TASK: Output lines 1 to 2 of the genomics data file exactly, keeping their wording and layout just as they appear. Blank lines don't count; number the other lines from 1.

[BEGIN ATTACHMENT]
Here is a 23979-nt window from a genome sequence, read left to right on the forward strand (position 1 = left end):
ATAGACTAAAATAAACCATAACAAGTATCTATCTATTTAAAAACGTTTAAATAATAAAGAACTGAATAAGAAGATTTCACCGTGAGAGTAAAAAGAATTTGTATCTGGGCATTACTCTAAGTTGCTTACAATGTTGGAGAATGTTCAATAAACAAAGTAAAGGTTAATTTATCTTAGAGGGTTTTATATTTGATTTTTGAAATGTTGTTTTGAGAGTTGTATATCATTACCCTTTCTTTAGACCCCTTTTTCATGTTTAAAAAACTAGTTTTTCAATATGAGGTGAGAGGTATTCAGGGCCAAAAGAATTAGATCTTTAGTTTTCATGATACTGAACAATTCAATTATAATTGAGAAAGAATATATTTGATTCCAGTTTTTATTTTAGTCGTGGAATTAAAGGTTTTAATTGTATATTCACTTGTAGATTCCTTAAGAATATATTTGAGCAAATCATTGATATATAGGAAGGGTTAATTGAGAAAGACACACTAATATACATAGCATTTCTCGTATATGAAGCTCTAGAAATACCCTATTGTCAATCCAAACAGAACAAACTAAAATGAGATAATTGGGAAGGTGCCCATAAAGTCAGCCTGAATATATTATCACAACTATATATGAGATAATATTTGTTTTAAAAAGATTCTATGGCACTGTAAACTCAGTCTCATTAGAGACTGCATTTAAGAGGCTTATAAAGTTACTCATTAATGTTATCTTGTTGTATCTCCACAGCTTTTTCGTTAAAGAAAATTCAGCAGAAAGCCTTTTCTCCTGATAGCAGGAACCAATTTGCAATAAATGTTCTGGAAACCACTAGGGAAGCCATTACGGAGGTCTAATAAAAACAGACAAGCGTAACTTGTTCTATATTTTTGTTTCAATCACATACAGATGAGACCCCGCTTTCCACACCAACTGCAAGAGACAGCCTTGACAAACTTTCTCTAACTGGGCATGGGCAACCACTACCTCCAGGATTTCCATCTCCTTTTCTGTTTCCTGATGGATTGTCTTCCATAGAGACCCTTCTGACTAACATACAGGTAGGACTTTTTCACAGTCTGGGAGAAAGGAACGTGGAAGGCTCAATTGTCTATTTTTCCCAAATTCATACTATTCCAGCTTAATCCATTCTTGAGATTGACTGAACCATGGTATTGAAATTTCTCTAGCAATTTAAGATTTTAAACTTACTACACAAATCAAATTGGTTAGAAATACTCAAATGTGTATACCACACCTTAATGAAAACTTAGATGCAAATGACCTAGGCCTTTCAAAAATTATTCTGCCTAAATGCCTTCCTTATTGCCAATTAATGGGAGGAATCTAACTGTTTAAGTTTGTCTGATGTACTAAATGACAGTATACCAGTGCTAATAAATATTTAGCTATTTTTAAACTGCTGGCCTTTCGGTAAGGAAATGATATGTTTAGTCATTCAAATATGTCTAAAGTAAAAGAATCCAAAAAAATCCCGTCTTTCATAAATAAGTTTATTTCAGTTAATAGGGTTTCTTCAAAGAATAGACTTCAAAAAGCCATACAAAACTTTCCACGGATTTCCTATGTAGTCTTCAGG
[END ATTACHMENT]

Here is a 23979-nt window from a genome sequence, read left to right on the forward strand (position 1 = left end):
ATAGACTAAAATAAACCATAACAAGTATCTATCTATTTAAAAACGTTTAAATAATAAAGAACTGAATAAGAAGATTTCACCGTGAGAGTAAAAAGAATTTGTATCTGGGCATTACTCTAAGTTGCTTACAATGTTGGAGAATGTTCAATAAACAAAGTAAAGGTTAATTTATCTTAGAGGGTTTTATATTTGATTTTTGAAATGTTGTTTTGAGAGTTGTATATCATTACCCTTTCTTTAGACCCCTTTTTCATGTTTAAAAAACTAGTTTTTCAATATGAGGTGAGAGGTATTCAGGGCCAAAAGAATTAGATCTTTAGTTTTCATGATACTGAACAATTCAATTATAATTGAGAAAGAATATATTTGATTCCAGTTTTTATTTTAGTCGTGGAATTAAAGGTTTTAATTGTATATTCACTTGTAGATTCCTTAAGAATATATTTGAGCAAATCATTGATATATAGGAAGGGTTAATTGAGAAAGACACACTAATATACATAGCATTTCTCGTATATGAAGCTCTAGAAATACCCTATTGTCAATCCAAACAGAACAAACTAAAATGAGATAATTGGGAAGGTGCCCATAAAGTCAGCCTGAATATATTATCACAACTATATATGAGATAATATTTGTTTTAAAAAGATTCTATGGCACTGTAAACTCAGTCTCATTAGAGACTGCATTTAAGAGGCTTATAAAGTTACTCATTAATGTTATCTTGTTGTATCTCCACAGCTTTTTCGTTAAAGAAAATTCAGCAGAAAGCCTTTTCTCCTGATAGCAGGAACCAATTTGCAATAAATGTTCTGGAAACCACTAGGGAAGCCATTACGGAGGTCTAATAAAAACAGACAAGCGTAACTTGTTCTATATTTTTGTTTCAATCACATACAGATGAGACCCCGCTTTCCACACCAACTGCAAGAGACAGCCTTGACAAACTTTCTCTAACTGGGCATGGGCAACCACTACCTCCAGGATTTCCATCTCCTTTTCTGTTTCCTGATGGATTGTCTTCCATAGAGACCCTTCTGACTAACATACAGGTAGGACTTTTTCACAGTCTGGGAGAAAGGAACGTGGAAGGCTCAATTGTCTATTTTTCCCAAATTCATACTATTCCAGCTTAATCCATTCTTGAGATTGACTGAACCATGGTATTGAAATTTCTCTAGCAATTTAAGATTTTAAACTTACTACACAAATCAAATTGGTTAGAAATACTCAAATGTGTATACCACACCTTAATGAAAACTTAGATGCAAATGACCTAGGCCTTTCAAAAATTATTCTGCCTAAATGCCTTCCTTATTGCCAATTAATGGGAGGAATCTAACTGTTTAAGTTTGTCTGATGTACTAAATGACAGTATACCAGTGCTAATAAATATTTAGCTATTTTTAAACTGCTGGCCTTTCGGTAAGGAAATGATATGTTTAGTCATTCAAATATGTCTAAAGTAAAAGAATCCAAAAAAATCCCGTCTTTCATAAATAAGTTTATTTCAGTTAATAGGGTTTCTTCAAAGAATAGACTTCAAAAAGCCATACAAAACTTTCCACGGATTTCCTATGTAGTCTTCAGG